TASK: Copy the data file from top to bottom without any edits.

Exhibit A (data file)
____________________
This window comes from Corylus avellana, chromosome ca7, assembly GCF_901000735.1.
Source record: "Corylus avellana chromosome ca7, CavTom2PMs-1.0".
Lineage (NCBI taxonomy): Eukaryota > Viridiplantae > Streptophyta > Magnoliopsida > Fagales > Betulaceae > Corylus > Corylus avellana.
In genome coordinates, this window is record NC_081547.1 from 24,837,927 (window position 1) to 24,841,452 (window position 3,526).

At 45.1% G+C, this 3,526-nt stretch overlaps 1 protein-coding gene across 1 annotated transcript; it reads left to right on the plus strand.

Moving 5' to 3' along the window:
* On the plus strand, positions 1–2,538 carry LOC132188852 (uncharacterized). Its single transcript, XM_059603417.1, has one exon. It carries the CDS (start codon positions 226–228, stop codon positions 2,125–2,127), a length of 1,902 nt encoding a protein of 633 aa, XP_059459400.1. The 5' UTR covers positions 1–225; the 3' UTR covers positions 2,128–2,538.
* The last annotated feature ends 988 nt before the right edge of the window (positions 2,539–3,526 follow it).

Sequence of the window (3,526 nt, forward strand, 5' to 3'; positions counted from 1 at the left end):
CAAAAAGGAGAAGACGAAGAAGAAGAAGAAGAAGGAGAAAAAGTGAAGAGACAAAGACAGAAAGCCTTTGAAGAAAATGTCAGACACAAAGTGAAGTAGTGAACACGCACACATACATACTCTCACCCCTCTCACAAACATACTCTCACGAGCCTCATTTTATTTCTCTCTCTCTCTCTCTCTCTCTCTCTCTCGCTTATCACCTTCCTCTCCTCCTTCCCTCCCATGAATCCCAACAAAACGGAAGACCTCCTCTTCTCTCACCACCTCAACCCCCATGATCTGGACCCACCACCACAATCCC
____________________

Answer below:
This window comes from Corylus avellana, chromosome ca7, assembly GCF_901000735.1.
Source record: "Corylus avellana chromosome ca7, CavTom2PMs-1.0".
Lineage (NCBI taxonomy): Eukaryota > Viridiplantae > Streptophyta > Magnoliopsida > Fagales > Betulaceae > Corylus > Corylus avellana.
In genome coordinates, this window is record NC_081547.1 from 24,837,927 (window position 1) to 24,841,452 (window position 3,526).

At 45.1% G+C, this 3,526-nt stretch overlaps 1 protein-coding gene across 1 annotated transcript; it reads left to right on the plus strand.

Moving 5' to 3' along the window:
* On the plus strand, positions 1–2,538 carry LOC132188852 (uncharacterized). Its single transcript, XM_059603417.1, has one exon. It carries the CDS (start codon positions 226–228, stop codon positions 2,125–2,127), a length of 1,902 nt encoding a protein of 633 aa, XP_059459400.1. The 5' UTR covers positions 1–225; the 3' UTR covers positions 2,128–2,538.
* The last annotated feature ends 988 nt before the right edge of the window (positions 2,539–3,526 follow it).

Sequence of the window (3,526 nt, forward strand, 5' to 3'; positions counted from 1 at the left end):
CAAAAAGGAGAAGACGAAGAAGAAGAAGAAGAAGGAGAAAAAGTGAAGAGACAAAGACAGAAAGCCTTTGAAGAAAATGTCAGACACAAAGTGAAGTAGTGAACACGCACACATACATACTCTCACCCCTCTCACAAACATACTCTCACGAGCCTCATTTTATTTCTCTCTCTCTCTCTCTCTCTCTCTCTCTCGCTTATCACCTTCCTCTCCTCCTTCCCTCCCATGAATCCCAACAAAACGGAAGACCTCCTCTTCTCTCACCACCTCAACCCCCATGATCTGGACCCACCACCACAATCCC